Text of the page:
On the mobile client that is out of sync, update any record that has been modified since the last synchronization. In our example, you would do any sort of update that makes the record seem to contain new information in records 2 and 3. For example, you could update the
VARCHAR field with the same content.
Initiate a synchronization on the client. The Oracle Database Mobile Server software detects that the client database is out of sync and that some of the records have been modified. Thus, the following occurs:
The modified records are updated in the restored database on the server and saved in the error queue.
The server pushes a full refresh down to the client.
In order for you to reapply the modified records to the applications table, you must first modify the DML operation from Error to Update. The DBA must modify the record in the error queue for the base table, named
CEQ$<base_table_name>, changing the DML operation from Error (
E) to Update (
U) or Insert (
Once updated to "Update", re-execute the command. Navigate to the E"rror Queue" screen in the Mobile Manager. Click on the modified record. Click "Execute".
Note:For more information on the error queue and how to reapply the records, see Section 2.10.1 "Resolving Errors and Conflicts on the Mobile Server Using the Error Queue" in the Oracle Database Mobile Server Developer's Guide.
The next time that the MGP runs, the update is applied to the application table.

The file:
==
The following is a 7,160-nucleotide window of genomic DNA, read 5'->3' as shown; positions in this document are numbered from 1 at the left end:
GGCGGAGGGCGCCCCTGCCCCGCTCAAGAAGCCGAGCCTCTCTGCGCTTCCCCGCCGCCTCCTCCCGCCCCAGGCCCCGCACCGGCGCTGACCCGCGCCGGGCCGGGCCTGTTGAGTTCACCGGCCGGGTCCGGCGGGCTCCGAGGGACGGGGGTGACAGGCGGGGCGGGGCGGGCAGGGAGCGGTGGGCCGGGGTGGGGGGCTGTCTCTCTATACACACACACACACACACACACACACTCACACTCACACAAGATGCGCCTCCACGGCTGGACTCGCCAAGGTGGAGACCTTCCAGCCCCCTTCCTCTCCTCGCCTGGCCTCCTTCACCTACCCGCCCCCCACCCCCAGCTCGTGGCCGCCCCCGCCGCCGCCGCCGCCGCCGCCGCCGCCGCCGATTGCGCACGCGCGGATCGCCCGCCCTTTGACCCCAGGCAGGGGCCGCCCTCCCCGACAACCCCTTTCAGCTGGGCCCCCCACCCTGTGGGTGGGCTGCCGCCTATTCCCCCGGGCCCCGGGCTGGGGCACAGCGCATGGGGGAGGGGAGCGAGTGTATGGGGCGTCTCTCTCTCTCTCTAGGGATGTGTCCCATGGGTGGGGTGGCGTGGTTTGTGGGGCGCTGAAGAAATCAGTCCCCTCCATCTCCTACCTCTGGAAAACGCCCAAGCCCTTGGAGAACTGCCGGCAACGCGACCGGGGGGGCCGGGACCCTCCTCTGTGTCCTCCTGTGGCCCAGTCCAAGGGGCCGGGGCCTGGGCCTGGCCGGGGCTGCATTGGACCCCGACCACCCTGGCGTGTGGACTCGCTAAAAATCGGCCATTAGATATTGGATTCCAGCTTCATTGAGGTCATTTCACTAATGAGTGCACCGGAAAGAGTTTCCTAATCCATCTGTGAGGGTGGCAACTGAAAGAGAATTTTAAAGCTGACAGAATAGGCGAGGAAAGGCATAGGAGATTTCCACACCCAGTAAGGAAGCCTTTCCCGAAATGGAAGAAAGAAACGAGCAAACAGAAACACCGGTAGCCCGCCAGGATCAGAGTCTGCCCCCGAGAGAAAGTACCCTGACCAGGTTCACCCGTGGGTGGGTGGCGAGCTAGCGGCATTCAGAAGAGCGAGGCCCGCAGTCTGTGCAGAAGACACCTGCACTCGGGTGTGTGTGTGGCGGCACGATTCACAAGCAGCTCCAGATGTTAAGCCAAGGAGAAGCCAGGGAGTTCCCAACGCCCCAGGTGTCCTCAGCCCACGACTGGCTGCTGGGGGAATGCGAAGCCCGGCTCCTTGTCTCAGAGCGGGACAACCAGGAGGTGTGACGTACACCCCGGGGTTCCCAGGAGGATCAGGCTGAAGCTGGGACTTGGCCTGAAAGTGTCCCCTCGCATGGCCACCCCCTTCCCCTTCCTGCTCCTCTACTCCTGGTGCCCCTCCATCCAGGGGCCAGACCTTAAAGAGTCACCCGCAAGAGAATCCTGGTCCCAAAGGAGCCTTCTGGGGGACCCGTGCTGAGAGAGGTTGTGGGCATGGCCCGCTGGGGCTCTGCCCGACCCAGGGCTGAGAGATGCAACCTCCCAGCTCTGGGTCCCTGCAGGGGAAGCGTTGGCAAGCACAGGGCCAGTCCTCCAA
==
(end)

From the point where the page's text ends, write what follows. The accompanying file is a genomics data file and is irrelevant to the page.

Thus, all information contained within records 2 and 3 will be restored from the device.
When you perform a recovery, the state of both the mobile server and the mobile application schemas must be in-sync. If they are out-of-sync, severe problems may occur. Therefore, when you perform a backup and restoration for the mobile server and the mobile application schemas, each must be recovered to the same point in time. Use the Oracle database Point-in-Time Recovery strategy to ensure that both the mobile server schema and mobile application schemas are recovered to the same point in time.
The mobile application schemas usually reside on the same Oracle database as the mobile server. However, if you have used a database link to store the mobile application schemas on a separate Oracle database, then you must use a backup and restore strategy for distributed database systems.